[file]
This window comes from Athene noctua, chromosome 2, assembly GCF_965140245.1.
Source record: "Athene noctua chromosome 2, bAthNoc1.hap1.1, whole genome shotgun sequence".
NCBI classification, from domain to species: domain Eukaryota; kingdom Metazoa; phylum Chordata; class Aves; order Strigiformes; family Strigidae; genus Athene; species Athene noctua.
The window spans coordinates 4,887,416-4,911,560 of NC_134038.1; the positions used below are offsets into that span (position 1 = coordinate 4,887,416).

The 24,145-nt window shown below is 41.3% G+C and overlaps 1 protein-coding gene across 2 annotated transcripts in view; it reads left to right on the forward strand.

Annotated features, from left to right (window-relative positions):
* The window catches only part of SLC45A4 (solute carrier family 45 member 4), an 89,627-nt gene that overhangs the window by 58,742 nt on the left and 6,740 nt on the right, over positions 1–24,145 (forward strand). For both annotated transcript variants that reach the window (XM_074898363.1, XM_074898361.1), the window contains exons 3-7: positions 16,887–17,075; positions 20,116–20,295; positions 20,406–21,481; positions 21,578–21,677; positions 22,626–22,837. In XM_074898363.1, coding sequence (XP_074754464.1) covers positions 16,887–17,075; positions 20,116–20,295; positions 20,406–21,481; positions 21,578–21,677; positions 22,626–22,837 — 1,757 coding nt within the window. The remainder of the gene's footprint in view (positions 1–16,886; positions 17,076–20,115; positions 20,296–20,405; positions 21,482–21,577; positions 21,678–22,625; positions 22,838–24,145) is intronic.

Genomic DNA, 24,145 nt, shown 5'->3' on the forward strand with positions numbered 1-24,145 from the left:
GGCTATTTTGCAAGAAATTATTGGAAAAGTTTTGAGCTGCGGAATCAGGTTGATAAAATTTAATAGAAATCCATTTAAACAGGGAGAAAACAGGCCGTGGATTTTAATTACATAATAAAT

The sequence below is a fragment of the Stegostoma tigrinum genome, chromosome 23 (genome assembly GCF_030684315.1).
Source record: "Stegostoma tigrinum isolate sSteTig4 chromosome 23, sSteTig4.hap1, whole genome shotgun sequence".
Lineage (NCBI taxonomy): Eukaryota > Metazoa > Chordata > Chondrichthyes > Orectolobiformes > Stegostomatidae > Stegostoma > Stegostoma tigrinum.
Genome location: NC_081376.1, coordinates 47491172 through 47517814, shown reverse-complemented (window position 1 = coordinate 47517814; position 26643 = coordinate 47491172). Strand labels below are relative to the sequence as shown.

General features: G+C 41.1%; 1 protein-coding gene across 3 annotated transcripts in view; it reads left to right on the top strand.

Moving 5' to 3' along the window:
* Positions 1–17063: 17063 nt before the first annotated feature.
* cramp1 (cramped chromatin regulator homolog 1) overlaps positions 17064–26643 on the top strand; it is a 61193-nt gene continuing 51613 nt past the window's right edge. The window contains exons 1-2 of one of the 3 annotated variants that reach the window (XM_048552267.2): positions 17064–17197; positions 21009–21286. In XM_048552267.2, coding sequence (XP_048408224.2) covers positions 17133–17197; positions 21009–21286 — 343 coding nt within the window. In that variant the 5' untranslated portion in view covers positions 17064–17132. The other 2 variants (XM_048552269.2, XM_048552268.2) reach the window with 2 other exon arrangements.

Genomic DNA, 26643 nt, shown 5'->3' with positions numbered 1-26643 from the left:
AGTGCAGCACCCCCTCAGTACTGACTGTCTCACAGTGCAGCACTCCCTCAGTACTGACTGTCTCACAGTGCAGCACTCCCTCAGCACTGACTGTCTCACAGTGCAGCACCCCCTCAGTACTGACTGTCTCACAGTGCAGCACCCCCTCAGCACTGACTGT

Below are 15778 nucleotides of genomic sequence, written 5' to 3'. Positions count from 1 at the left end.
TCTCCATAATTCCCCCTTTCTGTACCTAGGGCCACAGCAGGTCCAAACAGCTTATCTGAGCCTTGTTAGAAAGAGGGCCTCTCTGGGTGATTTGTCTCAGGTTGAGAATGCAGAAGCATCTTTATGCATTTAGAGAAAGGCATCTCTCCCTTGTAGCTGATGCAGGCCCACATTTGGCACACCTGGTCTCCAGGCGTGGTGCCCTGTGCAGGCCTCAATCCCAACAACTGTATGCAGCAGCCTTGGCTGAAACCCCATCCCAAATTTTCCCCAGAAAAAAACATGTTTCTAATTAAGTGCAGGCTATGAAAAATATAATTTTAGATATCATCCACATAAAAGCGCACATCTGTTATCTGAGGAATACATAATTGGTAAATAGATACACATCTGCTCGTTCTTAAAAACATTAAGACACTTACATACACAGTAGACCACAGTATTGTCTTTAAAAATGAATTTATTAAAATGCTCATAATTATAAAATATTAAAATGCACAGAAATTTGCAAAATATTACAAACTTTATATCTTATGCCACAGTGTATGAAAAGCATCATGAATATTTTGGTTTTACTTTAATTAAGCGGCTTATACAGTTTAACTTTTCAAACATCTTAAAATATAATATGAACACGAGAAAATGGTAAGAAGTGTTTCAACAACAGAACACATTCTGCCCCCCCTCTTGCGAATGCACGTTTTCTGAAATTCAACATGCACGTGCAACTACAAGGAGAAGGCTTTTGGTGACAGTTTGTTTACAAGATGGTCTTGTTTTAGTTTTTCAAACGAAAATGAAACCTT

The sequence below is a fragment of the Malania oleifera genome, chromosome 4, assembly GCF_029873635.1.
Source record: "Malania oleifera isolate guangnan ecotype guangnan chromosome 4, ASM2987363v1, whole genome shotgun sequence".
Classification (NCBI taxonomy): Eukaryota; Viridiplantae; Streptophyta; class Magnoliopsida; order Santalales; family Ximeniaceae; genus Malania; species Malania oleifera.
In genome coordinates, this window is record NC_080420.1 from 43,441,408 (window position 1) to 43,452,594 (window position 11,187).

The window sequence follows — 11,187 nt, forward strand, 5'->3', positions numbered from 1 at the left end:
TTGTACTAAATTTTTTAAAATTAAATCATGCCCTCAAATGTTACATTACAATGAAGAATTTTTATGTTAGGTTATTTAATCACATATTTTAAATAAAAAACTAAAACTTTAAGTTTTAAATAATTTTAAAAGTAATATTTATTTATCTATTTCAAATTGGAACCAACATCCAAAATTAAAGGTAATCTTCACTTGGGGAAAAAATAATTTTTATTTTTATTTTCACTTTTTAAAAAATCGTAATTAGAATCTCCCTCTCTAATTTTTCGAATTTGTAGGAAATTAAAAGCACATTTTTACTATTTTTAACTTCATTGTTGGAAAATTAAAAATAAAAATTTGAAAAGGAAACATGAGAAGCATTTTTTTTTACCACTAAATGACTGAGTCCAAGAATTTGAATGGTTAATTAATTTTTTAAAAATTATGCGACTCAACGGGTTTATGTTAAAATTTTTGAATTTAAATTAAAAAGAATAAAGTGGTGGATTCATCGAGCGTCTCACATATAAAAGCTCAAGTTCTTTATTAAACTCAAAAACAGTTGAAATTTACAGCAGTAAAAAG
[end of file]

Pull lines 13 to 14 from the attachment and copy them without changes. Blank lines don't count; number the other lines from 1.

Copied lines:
Genome location: NC_081376.1, coordinates 47491172 through 47517814, shown reverse-complemented (window position 1 = coordinate 47517814; position 26643 = coordinate 47491172). Strand labels below are relative to the sequence as shown.

General features: G+C 41.1%; 1 protein-coding gene across 3 annotated transcripts in view; it reads left to right on the top strand.